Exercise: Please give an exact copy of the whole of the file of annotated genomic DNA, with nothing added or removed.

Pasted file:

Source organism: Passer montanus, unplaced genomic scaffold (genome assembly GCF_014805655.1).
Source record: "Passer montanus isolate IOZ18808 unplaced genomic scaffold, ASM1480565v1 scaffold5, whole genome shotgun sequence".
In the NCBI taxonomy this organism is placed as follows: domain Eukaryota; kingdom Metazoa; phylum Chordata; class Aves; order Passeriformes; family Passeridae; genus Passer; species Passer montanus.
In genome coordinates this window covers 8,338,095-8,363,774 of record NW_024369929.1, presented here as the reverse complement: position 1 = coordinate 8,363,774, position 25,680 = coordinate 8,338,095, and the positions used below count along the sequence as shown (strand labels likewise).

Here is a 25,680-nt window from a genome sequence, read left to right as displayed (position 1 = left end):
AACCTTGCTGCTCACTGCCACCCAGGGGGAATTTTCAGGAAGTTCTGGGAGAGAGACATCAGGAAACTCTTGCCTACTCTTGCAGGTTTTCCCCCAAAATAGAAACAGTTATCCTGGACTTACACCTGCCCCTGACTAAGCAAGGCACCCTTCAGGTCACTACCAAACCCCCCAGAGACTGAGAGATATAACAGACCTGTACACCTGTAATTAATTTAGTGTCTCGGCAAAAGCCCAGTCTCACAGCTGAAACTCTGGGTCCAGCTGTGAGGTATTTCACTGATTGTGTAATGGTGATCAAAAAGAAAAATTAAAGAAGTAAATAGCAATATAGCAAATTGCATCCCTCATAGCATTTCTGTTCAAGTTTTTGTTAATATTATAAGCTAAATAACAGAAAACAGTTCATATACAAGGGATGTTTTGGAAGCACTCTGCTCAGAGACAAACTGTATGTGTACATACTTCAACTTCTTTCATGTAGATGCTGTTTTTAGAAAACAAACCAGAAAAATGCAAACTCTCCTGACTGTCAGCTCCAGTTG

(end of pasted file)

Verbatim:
Source organism: Passer montanus, unplaced genomic scaffold (genome assembly GCF_014805655.1).
Source record: "Passer montanus isolate IOZ18808 unplaced genomic scaffold, ASM1480565v1 scaffold5, whole genome shotgun sequence".
In the NCBI taxonomy this organism is placed as follows: domain Eukaryota; kingdom Metazoa; phylum Chordata; class Aves; order Passeriformes; family Passeridae; genus Passer; species Passer montanus.
In genome coordinates this window covers 8,338,095-8,363,774 of record NW_024369929.1, presented here as the reverse complement: position 1 = coordinate 8,363,774, position 25,680 = coordinate 8,338,095, and the positions used below count along the sequence as shown (strand labels likewise).

Here is a 25,680-nt window from a genome sequence, read left to right as displayed (position 1 = left end):
AACCTTGCTGCTCACTGCCACCCAGGGGGAATTTTCAGGAAGTTCTGGGAGAGAGACATCAGGAAACTCTTGCCTACTCTTGCAGGTTTTCCCCCAAAATAGAAACAGTTATCCTGGACTTACACCTGCCCCTGACTAAGCAAGGCACCCTTCAGGTCACTACCAAACCCCCCAGAGACTGAGAGATATAACAGACCTGTACACCTGTAATTAATTTAGTGTCTCGGCAAAAGCCCAGTCTCACAGCTGAAACTCTGGGTCCAGCTGTGAGGTATTTCACTGATTGTGTAATGGTGATCAAAAAGAAAAATTAAAGAAGTAAATAGCAATATAGCAAATTGCATCCCTCATAGCATTTCTGTTCAAGTTTTTGTTAATATTATAAGCTAAATAACAGAAAACAGTTCATATACAAGGGATGTTTTGGAAGCACTCTGCTCAGAGACAAACTGTATGTGTACATACTTCAACTTCTTTCATGTAGATGCTGTTTTTAGAAAACAAACCAGAAAAATGCAAACTCTCCTGACTGTCAGCTCCAGTTG